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    Anthropology

    The purpose of anthropology is to make the world safe for human differences. 

    - Ruth Benedict

    Our program allows students to directly engage with contemporary anthropological topics and applied research. Core courses added over the past three years include Visual Anthropology, Media and Power, Cultural Ecology, Climate and Society, Applied Anthropology, and Prisons, Punishment and Control. Our department focuses on modern issues of inequality, social and environmental justice, cultural heritage ownership, and activism. Georaphic areas of focus include the Chesapeake Bay Region, Caribbean, Central and South America, Southeastern United States, and Southwestern United States.

    We also emphasize learning by doing and offer many options for experiential learning. Our new prison course engages students in hands-on educational experiences with marginalized prisoners in Delaware. Students can also participate in our faculty-led trips to study the cultures and environments of the Southwestern United States, the intersection of music and culture in Cuba, and international development in Tanzania.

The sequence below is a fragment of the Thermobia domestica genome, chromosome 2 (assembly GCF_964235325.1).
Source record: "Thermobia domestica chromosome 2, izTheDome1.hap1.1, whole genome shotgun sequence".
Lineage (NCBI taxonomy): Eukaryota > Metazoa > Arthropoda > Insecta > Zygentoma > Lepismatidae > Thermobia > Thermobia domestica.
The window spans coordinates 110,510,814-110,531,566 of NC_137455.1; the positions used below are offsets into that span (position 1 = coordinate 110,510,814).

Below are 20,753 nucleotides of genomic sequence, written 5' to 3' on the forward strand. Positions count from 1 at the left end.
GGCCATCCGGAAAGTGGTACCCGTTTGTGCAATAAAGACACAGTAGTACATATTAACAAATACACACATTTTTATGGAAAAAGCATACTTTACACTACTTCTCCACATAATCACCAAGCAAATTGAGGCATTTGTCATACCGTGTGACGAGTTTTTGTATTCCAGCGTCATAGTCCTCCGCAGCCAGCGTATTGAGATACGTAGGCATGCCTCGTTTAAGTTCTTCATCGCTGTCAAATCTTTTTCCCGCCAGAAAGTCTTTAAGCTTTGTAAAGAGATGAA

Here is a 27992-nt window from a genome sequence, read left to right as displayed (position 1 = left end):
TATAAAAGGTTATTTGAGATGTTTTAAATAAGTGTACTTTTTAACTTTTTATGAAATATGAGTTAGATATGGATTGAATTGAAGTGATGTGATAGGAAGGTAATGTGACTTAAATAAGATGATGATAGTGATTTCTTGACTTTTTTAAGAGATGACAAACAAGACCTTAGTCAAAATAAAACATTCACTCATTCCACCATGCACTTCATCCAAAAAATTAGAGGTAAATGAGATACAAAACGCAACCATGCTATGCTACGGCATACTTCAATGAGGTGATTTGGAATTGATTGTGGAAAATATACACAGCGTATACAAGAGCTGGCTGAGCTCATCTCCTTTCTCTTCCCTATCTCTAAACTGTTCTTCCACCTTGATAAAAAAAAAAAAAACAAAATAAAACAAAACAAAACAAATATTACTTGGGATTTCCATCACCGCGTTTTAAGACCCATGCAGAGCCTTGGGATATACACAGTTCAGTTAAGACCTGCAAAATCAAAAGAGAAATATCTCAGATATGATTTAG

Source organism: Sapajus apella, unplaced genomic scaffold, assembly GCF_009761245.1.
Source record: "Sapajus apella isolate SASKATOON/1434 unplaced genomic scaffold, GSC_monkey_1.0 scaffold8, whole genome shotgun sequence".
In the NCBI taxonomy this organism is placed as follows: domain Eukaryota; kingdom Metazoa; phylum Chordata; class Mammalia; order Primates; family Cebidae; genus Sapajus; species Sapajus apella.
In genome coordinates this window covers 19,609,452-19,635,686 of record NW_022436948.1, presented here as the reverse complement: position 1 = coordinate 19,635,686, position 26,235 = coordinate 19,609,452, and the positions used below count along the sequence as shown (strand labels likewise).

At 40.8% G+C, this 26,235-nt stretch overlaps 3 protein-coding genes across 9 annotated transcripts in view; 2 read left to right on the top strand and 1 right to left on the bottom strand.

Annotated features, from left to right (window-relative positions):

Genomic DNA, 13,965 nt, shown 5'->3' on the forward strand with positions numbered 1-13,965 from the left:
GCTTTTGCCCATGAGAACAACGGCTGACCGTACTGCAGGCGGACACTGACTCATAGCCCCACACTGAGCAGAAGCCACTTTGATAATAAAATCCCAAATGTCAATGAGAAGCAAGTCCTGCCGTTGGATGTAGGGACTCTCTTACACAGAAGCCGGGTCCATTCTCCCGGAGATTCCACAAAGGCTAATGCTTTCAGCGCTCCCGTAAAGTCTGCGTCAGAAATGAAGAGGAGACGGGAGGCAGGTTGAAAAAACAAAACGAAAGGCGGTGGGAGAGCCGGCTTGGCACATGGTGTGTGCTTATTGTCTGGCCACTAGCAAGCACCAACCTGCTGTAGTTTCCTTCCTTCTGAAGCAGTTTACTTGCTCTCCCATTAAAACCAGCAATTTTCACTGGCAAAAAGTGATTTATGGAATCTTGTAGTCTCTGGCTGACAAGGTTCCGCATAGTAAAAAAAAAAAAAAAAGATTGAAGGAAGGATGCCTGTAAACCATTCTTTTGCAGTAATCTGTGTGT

Additionally, anthropology students and faculty participate in the interdisciplinary Chesapeake Semester, and there are many opportunities for studying abroad. Our department’s archaeology field school collaborates with Lost Towns Project, Inc., in Edgewater, Maryland, to offer internships and opportunities for future employment in the region. Further hands-on internships are available at Washington College with the Geographic Information Systems Lab and the Eastern Shore Food Lab.

    What can I do with an anthropology degree?

     
     
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    Kyle Bunts

    Class of 2020 • Galena, Maryland
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    Chris Fuchs
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    Chris Fuchs

    Class of 2020 • Long Island, New York
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